Views on Disabilities in the Dominican Republic

Alex Patrick, a Mercer engineering student, surveys an El Cercado community member on June 7, 2023.

Taleen Hanna

Alex Patrick, a Mercer engineering student, surveys an El Cercado community member on June 7, 2023.

Hermongenes D’oleo works at his convenience store in Siembra Vieja, despite missing his left leg and at least one finger. He explained through a translator that in addition to himself, he has three friends who also suffer from disabilities, which is not uncommon in the Dominican Republic.

Heramongenes D’oleo poses for a portrait on his front porch on June 6, 2023 in Siembra Vieha, a neighborhood in El Cercado, Dominican Republic. (Taleen Hanna)

According to a 2021 survey, 13% of the population of the Dominican Republic over the age of 3 are affected by disabilities in some way. 

In addition to working to provide clean water to the community of Sabana Bonita in El Cercado, Mercer students also studied accessibility and disabilities in Sabana Bonita and the surrounding communities in the Dominican Republic. 

“Like water, accessibility is necessary for a full and complete life for everyone in the community. The entire community benefits when everybody who lives in it is able to participate and contribute to the best of their abilities”, said Mercer Industrial Engineering Professor Dr. Laura Moody, who led this part of the trip.

Accessibility can be defined as “the ability for everyone regardless of their physical capabilities to be able to access whether it’s a building, a space, a service, computer application, anything,” Moody explained. 

Moody spearheaded a series of student-led interviews that gauged how disabilities affect different aspects of life, ranging from questions regarding how people with disabilities are treated in interactions and the hardships that come with disabilities.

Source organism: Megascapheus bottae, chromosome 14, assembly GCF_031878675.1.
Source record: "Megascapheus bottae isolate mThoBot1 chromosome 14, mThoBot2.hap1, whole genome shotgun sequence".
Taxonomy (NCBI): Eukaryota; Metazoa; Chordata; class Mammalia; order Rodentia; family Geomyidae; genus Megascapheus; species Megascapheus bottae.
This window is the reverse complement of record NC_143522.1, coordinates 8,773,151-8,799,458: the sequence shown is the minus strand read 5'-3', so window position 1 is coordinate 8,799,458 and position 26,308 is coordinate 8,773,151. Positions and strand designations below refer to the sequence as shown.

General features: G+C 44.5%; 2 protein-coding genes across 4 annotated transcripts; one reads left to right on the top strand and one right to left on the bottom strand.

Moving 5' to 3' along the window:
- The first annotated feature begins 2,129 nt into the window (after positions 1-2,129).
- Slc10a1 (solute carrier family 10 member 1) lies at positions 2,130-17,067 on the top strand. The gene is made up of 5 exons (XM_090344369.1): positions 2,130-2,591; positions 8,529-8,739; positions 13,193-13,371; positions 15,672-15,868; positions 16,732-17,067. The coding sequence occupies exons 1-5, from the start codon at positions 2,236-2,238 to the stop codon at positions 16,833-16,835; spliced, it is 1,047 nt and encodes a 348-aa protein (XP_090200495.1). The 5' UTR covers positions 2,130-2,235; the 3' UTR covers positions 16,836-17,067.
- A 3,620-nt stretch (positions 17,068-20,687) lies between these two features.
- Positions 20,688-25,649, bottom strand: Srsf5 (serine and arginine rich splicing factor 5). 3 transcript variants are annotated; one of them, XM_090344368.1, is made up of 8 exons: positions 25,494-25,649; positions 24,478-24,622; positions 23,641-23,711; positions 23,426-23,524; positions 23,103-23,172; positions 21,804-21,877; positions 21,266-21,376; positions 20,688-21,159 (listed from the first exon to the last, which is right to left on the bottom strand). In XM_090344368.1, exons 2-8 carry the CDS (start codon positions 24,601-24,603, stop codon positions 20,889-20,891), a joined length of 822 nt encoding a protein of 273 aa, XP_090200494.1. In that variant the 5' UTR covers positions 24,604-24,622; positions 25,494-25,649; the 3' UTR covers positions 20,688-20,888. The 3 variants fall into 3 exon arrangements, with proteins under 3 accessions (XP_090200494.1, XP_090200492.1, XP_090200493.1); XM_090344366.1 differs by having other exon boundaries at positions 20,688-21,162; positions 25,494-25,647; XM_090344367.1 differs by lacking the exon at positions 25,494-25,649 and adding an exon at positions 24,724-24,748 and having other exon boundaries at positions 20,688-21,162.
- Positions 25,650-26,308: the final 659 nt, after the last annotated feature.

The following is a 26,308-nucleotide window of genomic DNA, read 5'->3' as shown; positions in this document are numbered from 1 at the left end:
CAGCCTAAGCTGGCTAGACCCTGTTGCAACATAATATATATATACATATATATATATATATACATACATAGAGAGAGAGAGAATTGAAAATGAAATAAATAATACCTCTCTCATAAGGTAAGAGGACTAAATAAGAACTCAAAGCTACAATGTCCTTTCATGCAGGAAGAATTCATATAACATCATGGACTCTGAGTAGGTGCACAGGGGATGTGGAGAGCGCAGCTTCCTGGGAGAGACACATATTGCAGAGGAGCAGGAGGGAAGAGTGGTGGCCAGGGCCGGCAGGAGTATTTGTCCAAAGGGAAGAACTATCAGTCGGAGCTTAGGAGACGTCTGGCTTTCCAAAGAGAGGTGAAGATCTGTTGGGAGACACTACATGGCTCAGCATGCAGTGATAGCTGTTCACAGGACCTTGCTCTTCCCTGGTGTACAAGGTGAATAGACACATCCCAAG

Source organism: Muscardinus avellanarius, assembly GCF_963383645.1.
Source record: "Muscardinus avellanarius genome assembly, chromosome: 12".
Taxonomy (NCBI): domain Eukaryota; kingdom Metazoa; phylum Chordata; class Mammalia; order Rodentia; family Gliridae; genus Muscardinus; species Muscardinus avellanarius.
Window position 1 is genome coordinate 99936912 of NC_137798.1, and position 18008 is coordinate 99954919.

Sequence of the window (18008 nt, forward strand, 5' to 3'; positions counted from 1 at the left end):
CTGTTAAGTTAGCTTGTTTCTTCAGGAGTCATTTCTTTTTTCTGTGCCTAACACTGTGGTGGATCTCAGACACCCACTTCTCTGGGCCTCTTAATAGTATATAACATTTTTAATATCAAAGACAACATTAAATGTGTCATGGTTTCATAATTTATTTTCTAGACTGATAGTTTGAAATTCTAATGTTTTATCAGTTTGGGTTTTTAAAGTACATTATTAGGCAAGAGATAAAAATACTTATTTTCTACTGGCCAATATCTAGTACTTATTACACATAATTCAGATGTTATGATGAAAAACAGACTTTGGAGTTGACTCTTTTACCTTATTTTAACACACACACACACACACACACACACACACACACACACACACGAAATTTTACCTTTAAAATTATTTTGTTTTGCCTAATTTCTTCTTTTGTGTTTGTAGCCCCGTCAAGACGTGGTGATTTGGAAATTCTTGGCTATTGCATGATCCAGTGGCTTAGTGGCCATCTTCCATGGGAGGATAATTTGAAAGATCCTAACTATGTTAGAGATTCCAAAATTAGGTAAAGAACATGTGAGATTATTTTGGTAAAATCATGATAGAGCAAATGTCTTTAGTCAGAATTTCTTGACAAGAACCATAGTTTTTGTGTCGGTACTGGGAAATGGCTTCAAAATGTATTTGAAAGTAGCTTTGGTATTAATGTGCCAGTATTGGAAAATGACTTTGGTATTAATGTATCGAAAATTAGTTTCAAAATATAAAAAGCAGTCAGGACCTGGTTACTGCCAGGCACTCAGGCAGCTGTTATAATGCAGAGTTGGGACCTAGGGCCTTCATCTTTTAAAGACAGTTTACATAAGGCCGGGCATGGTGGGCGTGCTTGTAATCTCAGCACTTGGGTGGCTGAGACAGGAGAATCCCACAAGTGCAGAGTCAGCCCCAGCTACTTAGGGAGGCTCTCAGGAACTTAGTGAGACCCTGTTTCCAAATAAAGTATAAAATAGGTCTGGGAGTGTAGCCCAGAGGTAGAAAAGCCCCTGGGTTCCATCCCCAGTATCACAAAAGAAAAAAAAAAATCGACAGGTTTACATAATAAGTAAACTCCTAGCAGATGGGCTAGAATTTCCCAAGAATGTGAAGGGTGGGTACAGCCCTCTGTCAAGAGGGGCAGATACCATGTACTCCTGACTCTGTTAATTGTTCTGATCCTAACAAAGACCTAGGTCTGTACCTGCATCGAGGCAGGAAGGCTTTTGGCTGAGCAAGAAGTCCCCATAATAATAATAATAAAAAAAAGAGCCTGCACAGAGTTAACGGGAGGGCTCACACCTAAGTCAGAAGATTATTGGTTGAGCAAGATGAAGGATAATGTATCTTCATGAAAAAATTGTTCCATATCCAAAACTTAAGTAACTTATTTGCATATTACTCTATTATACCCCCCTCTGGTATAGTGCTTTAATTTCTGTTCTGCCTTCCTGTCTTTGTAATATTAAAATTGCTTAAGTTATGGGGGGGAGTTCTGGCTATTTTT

“The goal of the ones we just did, the surveys, is to determine or get a sense of communities’ attitudes toward disability and we’re going to be combining that with some interviews …with individual people with disabilities or their caretakers and find out from them where the needs that they have, the needs that are being met, the needs that are not being met and try to combine those two ideas, those two sets of information and determine what some opportunities are for us to contribute to the community here,” Moody said.

The groups got a variety of responses that demonstrated how disabilities affect day-to-day life. These responses were translated through a local interpreter. 

La Guama local Rosaura Montero explained that it is hard for her to make new friends because she cannot walk as far and also cannot work due to her disability, which many other surveyed people agreed with. Many people also alluded to the fact that people with disabilities are often ridiculed or made fun of in the communities. 

Some locals, such as Murira Montero from Pedro Alejandro, feel as if it would be better for people with disabilities to die. However, not all locals have such a negative perspective on disabilities. “If they’re alive, it’s good,” Benisi Montero said.